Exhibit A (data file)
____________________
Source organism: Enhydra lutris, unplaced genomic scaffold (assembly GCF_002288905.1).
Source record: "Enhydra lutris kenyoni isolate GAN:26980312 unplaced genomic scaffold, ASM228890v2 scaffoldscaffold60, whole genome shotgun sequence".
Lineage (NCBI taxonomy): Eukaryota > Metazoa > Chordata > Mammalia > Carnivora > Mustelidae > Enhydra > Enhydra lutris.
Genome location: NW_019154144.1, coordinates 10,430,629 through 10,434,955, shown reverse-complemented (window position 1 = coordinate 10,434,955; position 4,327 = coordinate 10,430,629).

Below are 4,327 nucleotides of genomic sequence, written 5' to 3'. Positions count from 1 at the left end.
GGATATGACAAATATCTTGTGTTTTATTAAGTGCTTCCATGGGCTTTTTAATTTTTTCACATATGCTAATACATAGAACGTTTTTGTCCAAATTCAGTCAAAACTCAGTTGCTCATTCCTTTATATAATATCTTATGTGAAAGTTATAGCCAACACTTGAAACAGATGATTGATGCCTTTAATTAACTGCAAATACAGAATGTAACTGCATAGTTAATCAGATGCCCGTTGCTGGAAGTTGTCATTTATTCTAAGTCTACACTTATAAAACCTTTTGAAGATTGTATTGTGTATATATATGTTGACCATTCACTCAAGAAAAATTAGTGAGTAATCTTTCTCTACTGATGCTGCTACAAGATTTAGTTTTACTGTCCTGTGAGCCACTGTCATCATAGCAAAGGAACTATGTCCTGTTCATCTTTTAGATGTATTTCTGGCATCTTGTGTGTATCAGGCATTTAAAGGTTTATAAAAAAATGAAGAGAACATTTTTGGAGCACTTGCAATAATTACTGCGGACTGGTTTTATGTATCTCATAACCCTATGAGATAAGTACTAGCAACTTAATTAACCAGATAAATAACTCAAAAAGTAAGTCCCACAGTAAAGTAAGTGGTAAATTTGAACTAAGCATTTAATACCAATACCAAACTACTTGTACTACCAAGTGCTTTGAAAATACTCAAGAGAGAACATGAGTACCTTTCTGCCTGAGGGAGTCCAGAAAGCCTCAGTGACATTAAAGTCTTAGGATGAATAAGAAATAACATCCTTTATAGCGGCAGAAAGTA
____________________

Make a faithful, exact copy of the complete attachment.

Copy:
Source organism: Enhydra lutris, unplaced genomic scaffold (assembly GCF_002288905.1).
Source record: "Enhydra lutris kenyoni isolate GAN:26980312 unplaced genomic scaffold, ASM228890v2 scaffoldscaffold60, whole genome shotgun sequence".
Lineage (NCBI taxonomy): Eukaryota > Metazoa > Chordata > Mammalia > Carnivora > Mustelidae > Enhydra > Enhydra lutris.
Genome location: NW_019154144.1, coordinates 10,430,629 through 10,434,955, shown reverse-complemented (window position 1 = coordinate 10,434,955; position 4,327 = coordinate 10,430,629).

Below are 4,327 nucleotides of genomic sequence, written 5' to 3'. Positions count from 1 at the left end.
GGATATGACAAATATCTTGTGTTTTATTAAGTGCTTCCATGGGCTTTTTAATTTTTTCACATATGCTAATACATAGAACGTTTTTGTCCAAATTCAGTCAAAACTCAGTTGCTCATTCCTTTATATAATATCTTATGTGAAAGTTATAGCCAACACTTGAAACAGATGATTGATGCCTTTAATTAACTGCAAATACAGAATGTAACTGCATAGTTAATCAGATGCCCGTTGCTGGAAGTTGTCATTTATTCTAAGTCTACACTTATAAAACCTTTTGAAGATTGTATTGTGTATATATATGTTGACCATTCACTCAAGAAAAATTAGTGAGTAATCTTTCTCTACTGATGCTGCTACAAGATTTAGTTTTACTGTCCTGTGAGCCACTGTCATCATAGCAAAGGAACTATGTCCTGTTCATCTTTTAGATGTATTTCTGGCATCTTGTGTGTATCAGGCATTTAAAGGTTTATAAAAAAATGAAGAGAACATTTTTGGAGCACTTGCAATAATTACTGCGGACTGGTTTTATGTATCTCATAACCCTATGAGATAAGTACTAGCAACTTAATTAACCAGATAAATAACTCAAAAAGTAAGTCCCACAGTAAAGTAAGTGGTAAATTTGAACTAAGCATTTAATACCAATACCAAACTACTTGTACTACCAAGTGCTTTGAAAATACTCAAGAGAGAACATGAGTACCTTTCTGCCTGAGGGAGTCCAGAAAGCCTCAGTGACATTAAAGTCTTAGGATGAATAAGAAATAACATCCTTTATAGCGGCAGAAAGTA